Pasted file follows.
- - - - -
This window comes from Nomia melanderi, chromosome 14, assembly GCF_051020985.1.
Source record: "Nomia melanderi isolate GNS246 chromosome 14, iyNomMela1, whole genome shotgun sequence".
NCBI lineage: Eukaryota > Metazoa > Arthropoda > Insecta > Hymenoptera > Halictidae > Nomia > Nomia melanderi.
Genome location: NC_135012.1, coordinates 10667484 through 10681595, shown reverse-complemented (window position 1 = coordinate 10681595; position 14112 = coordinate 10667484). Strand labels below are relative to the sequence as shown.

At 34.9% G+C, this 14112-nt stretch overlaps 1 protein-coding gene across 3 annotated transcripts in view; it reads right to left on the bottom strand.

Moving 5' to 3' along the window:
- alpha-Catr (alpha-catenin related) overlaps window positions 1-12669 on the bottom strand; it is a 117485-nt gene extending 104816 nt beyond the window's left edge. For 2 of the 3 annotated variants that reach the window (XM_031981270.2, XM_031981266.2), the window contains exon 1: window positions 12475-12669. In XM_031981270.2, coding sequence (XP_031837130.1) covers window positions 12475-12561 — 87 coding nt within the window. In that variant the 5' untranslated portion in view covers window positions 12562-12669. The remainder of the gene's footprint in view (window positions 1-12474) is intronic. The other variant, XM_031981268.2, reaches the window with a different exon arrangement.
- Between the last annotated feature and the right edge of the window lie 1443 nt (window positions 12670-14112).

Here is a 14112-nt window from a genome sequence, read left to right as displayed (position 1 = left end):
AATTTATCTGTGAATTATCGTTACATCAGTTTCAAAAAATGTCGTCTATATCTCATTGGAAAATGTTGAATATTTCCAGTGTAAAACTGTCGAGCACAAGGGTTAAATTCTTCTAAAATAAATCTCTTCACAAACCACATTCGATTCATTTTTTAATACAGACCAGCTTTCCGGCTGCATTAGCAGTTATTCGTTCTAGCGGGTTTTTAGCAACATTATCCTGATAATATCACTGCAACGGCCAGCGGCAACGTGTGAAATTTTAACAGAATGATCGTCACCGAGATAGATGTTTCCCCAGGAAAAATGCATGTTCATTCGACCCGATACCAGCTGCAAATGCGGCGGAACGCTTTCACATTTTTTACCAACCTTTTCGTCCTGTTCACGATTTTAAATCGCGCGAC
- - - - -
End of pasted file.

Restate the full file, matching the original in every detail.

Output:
This window comes from Nomia melanderi, chromosome 14, assembly GCF_051020985.1.
Source record: "Nomia melanderi isolate GNS246 chromosome 14, iyNomMela1, whole genome shotgun sequence".
NCBI lineage: Eukaryota > Metazoa > Arthropoda > Insecta > Hymenoptera > Halictidae > Nomia > Nomia melanderi.
Genome location: NC_135012.1, coordinates 10667484 through 10681595, shown reverse-complemented (window position 1 = coordinate 10681595; position 14112 = coordinate 10667484). Strand labels below are relative to the sequence as shown.

At 34.9% G+C, this 14112-nt stretch overlaps 1 protein-coding gene across 3 annotated transcripts in view; it reads right to left on the bottom strand.

Moving 5' to 3' along the window:
- alpha-Catr (alpha-catenin related) overlaps window positions 1-12669 on the bottom strand; it is a 117485-nt gene extending 104816 nt beyond the window's left edge. For 2 of the 3 annotated variants that reach the window (XM_031981270.2, XM_031981266.2), the window contains exon 1: window positions 12475-12669. In XM_031981270.2, coding sequence (XP_031837130.1) covers window positions 12475-12561 — 87 coding nt within the window. In that variant the 5' untranslated portion in view covers window positions 12562-12669. The remainder of the gene's footprint in view (window positions 1-12474) is intronic. The other variant, XM_031981268.2, reaches the window with a different exon arrangement.
- Between the last annotated feature and the right edge of the window lie 1443 nt (window positions 12670-14112).

Here is a 14112-nt window from a genome sequence, read left to right as displayed (position 1 = left end):
AATTTATCTGTGAATTATCGTTACATCAGTTTCAAAAAATGTCGTCTATATCTCATTGGAAAATGTTGAATATTTCCAGTGTAAAACTGTCGAGCACAAGGGTTAAATTCTTCTAAAATAAATCTCTTCACAAACCACATTCGATTCATTTTTTAATACAGACCAGCTTTCCGGCTGCATTAGCAGTTATTCGTTCTAGCGGGTTTTTAGCAACATTATCCTGATAATATCACTGCAACGGCCAGCGGCAACGTGTGAAATTTTAACAGAATGATCGTCACCGAGATAGATGTTTCCCCAGGAAAAATGCATGTTCATTCGACCCGATACCAGCTGCAAATGCGGCGGAACGCTTTCACATTTTTTACCAACCTTTTCGTCCTGTTCACGATTTTAAATCGCGCGAC